Nonsteroidal anti-inflammatory drugs (NSAIDs): Concomitant use of aspirin (or other nonsteroidal anti-inflammatory agents) and corticosteroids increases the risk of gastrointestinal side effects. Aspirin should be used cautiously in conjunction with corticosteroids in hypoprothrombinemia. The clearance of salicylates may be increased with concurrent use of corticosteroids.

Skin tests: Corticosteroids may suppress reactions to skin tests.

Vaccines: Patients on prolonged corticosteroid therapy may exhibit a diminished response to toxoids and live or inactivated vaccines due to inhibition of antibody response. Corticosteroids may also potentiate the replication of some organisms contained in live attenuated vaccines. Routine administration of vaccines or toxoids should be deferred until corticosteroid therapy is discontinued if possible (see WARNINGS: Immunosuppression and Increased Risk of Infection, Vaccination).

Carcinogenesis, Mutagenesis, Impairment of Fertility:

No adequate studies have been conducted in animals to determine whether corticosteroids have a potential for carcinogenesis or mutagenesis.

Steroids may increase or decrease motility and number of spermatozoa in some patients.

Corticosteroids have been shown to impair fertility in male rats.

Pregnancy:

Teratogenic Effects

Corticosteroids have been shown to be teratogenic in many species when given in doses equivalent to the human dose. Animal studies in which corticosteroids have been given to pregnant mice, rats, and rabbits have yielded an increased incidence of cleft palate in the offspring. There are no adequate and well-controlled studies in pregnant women. Corticosteroids should be used during pregnancy only if the potential benefit justifies the potential risk to the fetus. Infants born to mothers who have received corticosteroids during pregnancy should be carefully observed for signs of hypoadrenalism.

Nursing Mothers:

Systemically administered corticosteroids appear in human milk and could suppress growth, interfere with endogenous corticosteroid production, or cause other untoward effects. Because of the potential for serious adverse reactions in nursing infants from corticosteroids, a decision should be made whether to continue nursing or discontinue the drug, taking into account the importance of the drug to the mother.

Pediatric Use:

The efficacy and safety of corticosteroids in the pediatric population are based on the well-established course of effect of corticosteroids, which is similar in pediatric and adult populations. Published studies provide evidence of efficacy and safety in pediatric patients for the treatment of nephrotic syndrome (>2 years of age) and aggressive lymphomas and leukemias (>1 month of age). Other indications for pediatric use of corticosteroids (e.g., severe asthma and wheezing) are based on adequate and well-controlled trials conducted in adults, on the premises that the course of the diseases and their pathophysiology are considered to be substantially similar in both populations.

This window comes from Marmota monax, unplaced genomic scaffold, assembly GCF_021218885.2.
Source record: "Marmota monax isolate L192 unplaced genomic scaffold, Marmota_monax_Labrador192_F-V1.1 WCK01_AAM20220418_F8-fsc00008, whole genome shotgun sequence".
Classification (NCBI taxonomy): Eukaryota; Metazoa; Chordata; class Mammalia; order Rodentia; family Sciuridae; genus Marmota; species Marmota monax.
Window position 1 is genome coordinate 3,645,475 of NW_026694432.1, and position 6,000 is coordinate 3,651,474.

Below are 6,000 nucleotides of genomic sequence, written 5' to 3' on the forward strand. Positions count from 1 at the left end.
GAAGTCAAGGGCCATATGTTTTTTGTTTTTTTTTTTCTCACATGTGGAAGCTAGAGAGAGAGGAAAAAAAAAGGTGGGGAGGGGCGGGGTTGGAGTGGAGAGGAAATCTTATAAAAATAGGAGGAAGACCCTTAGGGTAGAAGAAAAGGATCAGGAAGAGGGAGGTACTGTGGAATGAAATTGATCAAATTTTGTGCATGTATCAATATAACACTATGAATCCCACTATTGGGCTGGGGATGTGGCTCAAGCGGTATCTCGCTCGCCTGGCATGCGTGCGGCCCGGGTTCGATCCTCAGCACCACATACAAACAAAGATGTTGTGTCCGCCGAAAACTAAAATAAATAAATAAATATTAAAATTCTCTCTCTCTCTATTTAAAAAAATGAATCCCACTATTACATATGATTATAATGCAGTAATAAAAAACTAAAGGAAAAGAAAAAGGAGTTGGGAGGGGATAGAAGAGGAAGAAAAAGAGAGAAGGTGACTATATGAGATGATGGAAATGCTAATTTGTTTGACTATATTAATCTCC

The adverse effects of corticosteroids in pediatric patients are similar to those in adults (see ADVERSE REACTIONS). Like adults, pediatric patients should be carefully observed with frequent measurements of blood pressure, weight, height, intraocular pressure, and clinical evaluation for the presence of infection, psychosocial disturbances, thromboembolism, peptic ulcers, cataracts, and osteoporosis. Pediatric patients who are treated with corticosteroids by any route, including systemically administered corticosteroids, may experience a decrease in their growth velocity. This negative impact of corticosteroids on growth has been observed at low systemic doses and in the absence of laboratory evidence of HPA axis suppression (i.e., cosyntropin stimulation and basal cortisol plasma levels). Growth velocity may therefore be a more sensitive indicator of systemic corticosteroid exposure in pediatric patients than some commonly used tests of HPA axis function. The linear growth of pediatric patients treated with corticosteroids should be monitored, and the potential growth effects of prolonged treatment should be weighed against clinical benefits obtained and the availability of treatment alternatives. In order to minimize the potential growth effects of corticosteroids, pediatric patients should be titrated to the lowest effective dose.

Hypertrophic cardiomyopathy was reported after administration of hydrocortisone to prematurely born infants, therefore appropriate diagnostic evaluation and monitoring of cardiac function and structure should be performed.

Geriatric Use:

Clinical studies did not include sufficient numbers of subjects aged 65 and over to determine whether they respond differently from younger subjects. Other reported clinical experience has not identified differences in responses between the elderly and younger patients. In general, dose selection for an elderly patient should be cautious, usually starting at the low end of the dosing range, reflecting the greater frequency of decreased hepatic, renal, or cardiac function, and of concomitant disease or other drug therapy.

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Warnings and Precautions